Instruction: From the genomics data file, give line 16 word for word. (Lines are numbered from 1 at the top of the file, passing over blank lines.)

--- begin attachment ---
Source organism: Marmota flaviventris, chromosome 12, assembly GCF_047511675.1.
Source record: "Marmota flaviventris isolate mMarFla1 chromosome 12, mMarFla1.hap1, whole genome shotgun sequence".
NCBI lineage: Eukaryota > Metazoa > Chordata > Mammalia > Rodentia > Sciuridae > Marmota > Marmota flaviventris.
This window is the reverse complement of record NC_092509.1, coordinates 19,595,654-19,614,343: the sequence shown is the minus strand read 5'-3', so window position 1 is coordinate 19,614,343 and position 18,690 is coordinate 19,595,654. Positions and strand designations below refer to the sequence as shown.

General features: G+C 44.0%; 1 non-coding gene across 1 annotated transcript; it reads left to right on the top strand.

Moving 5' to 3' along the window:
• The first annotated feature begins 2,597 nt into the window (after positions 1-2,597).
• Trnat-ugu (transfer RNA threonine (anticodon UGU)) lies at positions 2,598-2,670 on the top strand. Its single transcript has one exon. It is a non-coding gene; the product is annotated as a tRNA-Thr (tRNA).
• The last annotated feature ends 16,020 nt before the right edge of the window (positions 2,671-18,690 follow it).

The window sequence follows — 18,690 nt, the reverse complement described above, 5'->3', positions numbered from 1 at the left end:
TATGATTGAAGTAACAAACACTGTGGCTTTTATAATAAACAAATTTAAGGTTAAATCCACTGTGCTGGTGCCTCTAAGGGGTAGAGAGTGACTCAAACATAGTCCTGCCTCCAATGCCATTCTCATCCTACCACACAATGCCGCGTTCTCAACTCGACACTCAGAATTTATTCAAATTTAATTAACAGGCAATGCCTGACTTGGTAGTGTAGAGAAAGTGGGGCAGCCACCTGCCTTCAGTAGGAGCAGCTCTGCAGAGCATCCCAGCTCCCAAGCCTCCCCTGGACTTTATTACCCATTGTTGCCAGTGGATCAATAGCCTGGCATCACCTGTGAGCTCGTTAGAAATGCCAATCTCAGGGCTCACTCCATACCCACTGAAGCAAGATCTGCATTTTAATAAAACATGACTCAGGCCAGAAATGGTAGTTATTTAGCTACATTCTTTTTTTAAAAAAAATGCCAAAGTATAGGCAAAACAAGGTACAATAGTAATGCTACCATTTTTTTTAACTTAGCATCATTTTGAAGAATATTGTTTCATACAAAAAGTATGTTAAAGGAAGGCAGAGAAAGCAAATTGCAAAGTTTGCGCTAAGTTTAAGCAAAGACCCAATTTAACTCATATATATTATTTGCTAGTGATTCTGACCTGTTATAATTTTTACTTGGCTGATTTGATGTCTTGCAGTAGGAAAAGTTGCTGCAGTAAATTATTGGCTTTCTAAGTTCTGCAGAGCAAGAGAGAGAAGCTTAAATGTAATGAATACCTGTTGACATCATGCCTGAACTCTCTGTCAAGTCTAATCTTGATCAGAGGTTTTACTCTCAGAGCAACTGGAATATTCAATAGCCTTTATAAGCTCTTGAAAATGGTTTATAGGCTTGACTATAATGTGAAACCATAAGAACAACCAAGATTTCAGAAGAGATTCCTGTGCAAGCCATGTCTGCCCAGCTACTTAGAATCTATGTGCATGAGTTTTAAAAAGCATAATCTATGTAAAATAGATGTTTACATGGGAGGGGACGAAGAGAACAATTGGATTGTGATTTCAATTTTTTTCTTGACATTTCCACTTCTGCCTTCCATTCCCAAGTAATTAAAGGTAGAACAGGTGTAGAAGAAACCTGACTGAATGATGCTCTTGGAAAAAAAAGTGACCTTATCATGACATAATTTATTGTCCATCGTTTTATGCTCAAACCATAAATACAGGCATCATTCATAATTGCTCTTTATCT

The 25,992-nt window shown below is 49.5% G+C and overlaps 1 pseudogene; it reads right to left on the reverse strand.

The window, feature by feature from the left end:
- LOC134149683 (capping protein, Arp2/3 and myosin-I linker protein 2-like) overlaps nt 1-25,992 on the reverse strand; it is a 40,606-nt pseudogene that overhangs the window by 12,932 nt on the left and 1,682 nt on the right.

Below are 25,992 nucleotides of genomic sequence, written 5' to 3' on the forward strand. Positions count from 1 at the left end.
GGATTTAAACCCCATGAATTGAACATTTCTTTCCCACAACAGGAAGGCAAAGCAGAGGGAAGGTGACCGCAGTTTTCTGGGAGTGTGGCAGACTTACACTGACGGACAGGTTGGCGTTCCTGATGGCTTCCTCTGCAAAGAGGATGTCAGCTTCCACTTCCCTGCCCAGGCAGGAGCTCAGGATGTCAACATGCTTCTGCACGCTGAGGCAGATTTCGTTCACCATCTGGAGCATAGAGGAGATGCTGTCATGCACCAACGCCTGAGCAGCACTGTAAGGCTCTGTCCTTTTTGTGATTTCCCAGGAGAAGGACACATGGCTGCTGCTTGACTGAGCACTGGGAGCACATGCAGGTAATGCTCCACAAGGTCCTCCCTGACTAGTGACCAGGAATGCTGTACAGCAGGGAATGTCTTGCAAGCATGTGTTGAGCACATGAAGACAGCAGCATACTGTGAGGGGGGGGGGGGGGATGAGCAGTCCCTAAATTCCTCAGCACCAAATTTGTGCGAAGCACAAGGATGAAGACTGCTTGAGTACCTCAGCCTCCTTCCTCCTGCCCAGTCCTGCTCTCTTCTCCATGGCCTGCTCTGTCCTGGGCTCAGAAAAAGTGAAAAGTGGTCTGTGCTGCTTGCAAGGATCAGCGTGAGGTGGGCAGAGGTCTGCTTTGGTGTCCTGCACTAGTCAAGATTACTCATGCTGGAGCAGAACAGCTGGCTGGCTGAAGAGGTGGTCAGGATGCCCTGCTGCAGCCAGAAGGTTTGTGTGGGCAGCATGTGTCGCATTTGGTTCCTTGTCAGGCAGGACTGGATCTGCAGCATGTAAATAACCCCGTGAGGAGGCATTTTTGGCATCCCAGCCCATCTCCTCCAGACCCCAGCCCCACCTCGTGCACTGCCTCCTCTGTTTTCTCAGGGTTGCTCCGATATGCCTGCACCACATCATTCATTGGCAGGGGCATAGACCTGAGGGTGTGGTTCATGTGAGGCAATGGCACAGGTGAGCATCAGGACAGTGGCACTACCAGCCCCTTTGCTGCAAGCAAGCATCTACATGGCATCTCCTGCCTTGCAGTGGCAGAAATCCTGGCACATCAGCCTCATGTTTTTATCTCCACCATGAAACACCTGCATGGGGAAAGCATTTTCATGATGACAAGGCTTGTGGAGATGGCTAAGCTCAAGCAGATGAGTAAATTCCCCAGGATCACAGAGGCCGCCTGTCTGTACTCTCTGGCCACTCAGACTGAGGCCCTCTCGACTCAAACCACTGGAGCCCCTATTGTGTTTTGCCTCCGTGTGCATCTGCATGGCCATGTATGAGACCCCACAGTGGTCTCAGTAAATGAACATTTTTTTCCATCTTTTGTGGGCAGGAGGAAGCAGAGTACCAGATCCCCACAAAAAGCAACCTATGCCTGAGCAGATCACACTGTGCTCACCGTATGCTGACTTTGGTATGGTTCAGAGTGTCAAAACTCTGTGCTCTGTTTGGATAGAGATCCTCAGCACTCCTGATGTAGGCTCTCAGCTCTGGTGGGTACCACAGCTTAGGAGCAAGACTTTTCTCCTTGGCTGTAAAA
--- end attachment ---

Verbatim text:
GGATTTAAACCCCATGAATTGAACATTTCTTTCCCACAACAGGAAGGCAAAGCAGAGGGAAGGTGACCGCAGTTTTCTGGGAGTGTGGCAGACTTACACTGACGGACAGGTTGGCGTTCCTGATGGCTTCCTCTGCAAAGAGGATGTCAGCTTCCACTTCCCTGCCCAGGCAGGAGCTCAGGATGTCAACATGCTTCTGCACGCTGAGGCAGATTTCGTTCACCATCTGGAGCATAGAGGAGATGCTGTCATGCACCAACGCCTGAGCAGCACTGTAAGGCTCTGTCCTTTTTGTGATTTCCCAGGAGAAGGACACATGGCTGCTGCTTGACTGAGCACTGGGAGCACATGCAGGTAATGCTCCACAAGGTCCTCCCTGACTAGTGACCAGGAATGCTGTACAGCAGGGAATGTCTTGCAAGCATGTGTTGAGCACATGAAGACAGCAGCATACTGTGAGGGGGGGGGGGGGGATGAGCAGTCCCTAAATTCCTCAGCACCAAATTTGTGCGAAGCACAAGGATGAAGACTGCTTGAGTACCTCAGCCTCCTTCCTCCTGCCCAGTCCTGCTCTCTTCTCCATGGCCTGCTCTGTCCTGGGCTCAGAAAAAGTGAAAAGTGGTCTGTGCTGCTTGCAAGGATCAGCGTGAGGTGGGCAGAGGTCTGCTTTGGTGTCCTGCACTAGTCAAGATTACTCATGCTGGAGCAGAACAGCTGGCTGGCTGAAGAGGTGGTCAGGATGCCCTGCTGCAGCCAGAAGGTTTGTGTGGGCAGCATGTGTCGCATTTGGTTCCTTGTCAGGCAGGACTGGATCTGCAGCATGTAAATAACCCCGTGAGGAGGCATTTTTGGCATCCCAGCCCATCTCCTCCAGACCCCAGCCCCACCTCGTGCACTGCCTCCTCTGTTTTCTCAGGGTTGCTCCGATATGCCTGCACCACATCATTCATTGGCAGGGGCATAGACCTGAGGGTGTGGTTCATGTGAGGCAATGGCACAGGTGAGCATCAGGACAGTGGCACTACCAGCCCCTTTGCTGCAAGCAAGCATCTACATGGCATCTCCTGCCTTGCAGTGGCAGAAATCCTGGCACATCAGCCTCATGTTTTTATCTCCACCATGAAACACCTGCATGGGGAAAGCATTTTCATGATGACAAGGCTTGTGGAGATGGCTAAGCTCAAGCAGATGAGTAAATTCCCCAGGATCACAGAGGCCGCCTGTCTGTACTCTCTGGCCACTCAGACTGAGGCCCTCTCGACTCAAACCACTGGAGCCCCTATTGTGTTTTGCCTCCGTGTGCATCTGCATGGCCATGTATGAGACCCCACAGTGGTCTCAGTAAATGAACATTTTTTTCCATCTTTTGTGGGCAGGAGGAAGCAGAGTACCAGATCCCCACAAAAAGCAACCTATGCCTGAGCAGATCACACTGTGCTCACCGTATGCTGACTTTGGTATGGTTCAGAGTGTCAAAACTCTGTGCTCTGTTTGGATAGAGATCCTCAGCACTCCTGATGTAGGCTCTCAGCTCTGGTGGGTACCACAGCTTAGGAGCAAGACTTTTCTCCTTGGCTGTAAAA